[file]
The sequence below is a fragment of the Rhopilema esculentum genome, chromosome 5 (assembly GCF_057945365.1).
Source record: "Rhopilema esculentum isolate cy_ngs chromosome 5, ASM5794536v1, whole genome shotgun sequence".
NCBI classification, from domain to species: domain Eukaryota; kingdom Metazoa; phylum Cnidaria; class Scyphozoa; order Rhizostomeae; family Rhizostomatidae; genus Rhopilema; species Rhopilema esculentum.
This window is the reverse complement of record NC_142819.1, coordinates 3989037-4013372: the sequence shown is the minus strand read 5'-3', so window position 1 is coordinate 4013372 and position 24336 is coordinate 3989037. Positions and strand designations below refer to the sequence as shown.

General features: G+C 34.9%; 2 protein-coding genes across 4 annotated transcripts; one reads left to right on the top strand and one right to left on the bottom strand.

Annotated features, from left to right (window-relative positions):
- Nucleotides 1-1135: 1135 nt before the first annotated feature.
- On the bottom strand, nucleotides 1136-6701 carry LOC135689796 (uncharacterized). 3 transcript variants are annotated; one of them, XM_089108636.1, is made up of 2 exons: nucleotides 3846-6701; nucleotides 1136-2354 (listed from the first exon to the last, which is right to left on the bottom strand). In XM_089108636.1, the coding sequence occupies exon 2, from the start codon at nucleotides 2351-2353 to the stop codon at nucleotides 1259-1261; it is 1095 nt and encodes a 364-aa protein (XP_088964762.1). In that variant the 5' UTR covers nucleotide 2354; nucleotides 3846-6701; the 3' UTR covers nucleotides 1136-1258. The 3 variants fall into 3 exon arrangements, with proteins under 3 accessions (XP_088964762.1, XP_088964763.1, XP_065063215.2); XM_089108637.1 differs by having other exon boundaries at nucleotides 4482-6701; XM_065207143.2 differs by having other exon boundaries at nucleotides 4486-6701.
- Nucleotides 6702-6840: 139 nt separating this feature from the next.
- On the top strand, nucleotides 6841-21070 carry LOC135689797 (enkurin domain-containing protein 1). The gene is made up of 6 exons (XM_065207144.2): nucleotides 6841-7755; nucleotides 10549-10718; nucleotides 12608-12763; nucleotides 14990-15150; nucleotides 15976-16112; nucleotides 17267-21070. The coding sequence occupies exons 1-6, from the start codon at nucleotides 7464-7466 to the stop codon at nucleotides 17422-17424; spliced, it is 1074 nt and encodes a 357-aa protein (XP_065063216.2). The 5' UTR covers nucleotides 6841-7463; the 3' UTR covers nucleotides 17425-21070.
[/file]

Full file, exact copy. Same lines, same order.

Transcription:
The sequence below is a fragment of the Rhopilema esculentum genome, chromosome 5 (assembly GCF_057945365.1).
Source record: "Rhopilema esculentum isolate cy_ngs chromosome 5, ASM5794536v1, whole genome shotgun sequence".
NCBI classification, from domain to species: domain Eukaryota; kingdom Metazoa; phylum Cnidaria; class Scyphozoa; order Rhizostomeae; family Rhizostomatidae; genus Rhopilema; species Rhopilema esculentum.
This window is the reverse complement of record NC_142819.1, coordinates 3989037-4013372: the sequence shown is the minus strand read 5'-3', so window position 1 is coordinate 4013372 and position 24336 is coordinate 3989037. Positions and strand designations below refer to the sequence as shown.

General features: G+C 34.9%; 2 protein-coding genes across 4 annotated transcripts; one reads left to right on the top strand and one right to left on the bottom strand.

Annotated features, from left to right (window-relative positions):
- Nucleotides 1-1135: 1135 nt before the first annotated feature.
- On the bottom strand, nucleotides 1136-6701 carry LOC135689796 (uncharacterized). 3 transcript variants are annotated; one of them, XM_089108636.1, is made up of 2 exons: nucleotides 3846-6701; nucleotides 1136-2354 (listed from the first exon to the last, which is right to left on the bottom strand). In XM_089108636.1, the coding sequence occupies exon 2, from the start codon at nucleotides 2351-2353 to the stop codon at nucleotides 1259-1261; it is 1095 nt and encodes a 364-aa protein (XP_088964762.1). In that variant the 5' UTR covers nucleotide 2354; nucleotides 3846-6701; the 3' UTR covers nucleotides 1136-1258. The 3 variants fall into 3 exon arrangements, with proteins under 3 accessions (XP_088964762.1, XP_088964763.1, XP_065063215.2); XM_089108637.1 differs by having other exon boundaries at nucleotides 4482-6701; XM_065207143.2 differs by having other exon boundaries at nucleotides 4486-6701.
- Nucleotides 6702-6840: 139 nt separating this feature from the next.
- On the top strand, nucleotides 6841-21070 carry LOC135689797 (enkurin domain-containing protein 1). The gene is made up of 6 exons (XM_065207144.2): nucleotides 6841-7755; nucleotides 10549-10718; nucleotides 12608-12763; nucleotides 14990-15150; nucleotides 15976-16112; nucleotides 17267-21070. The coding sequence occupies exons 1-6, from the start codon at nucleotides 7464-7466 to the stop codon at nucleotides 17422-17424; spliced, it is 1074 nt and encodes a 357-aa protein (XP_065063216.2). The 5' UTR covers nucleotides 6841-7463; the 3' UTR covers nucleotides 17425-21070.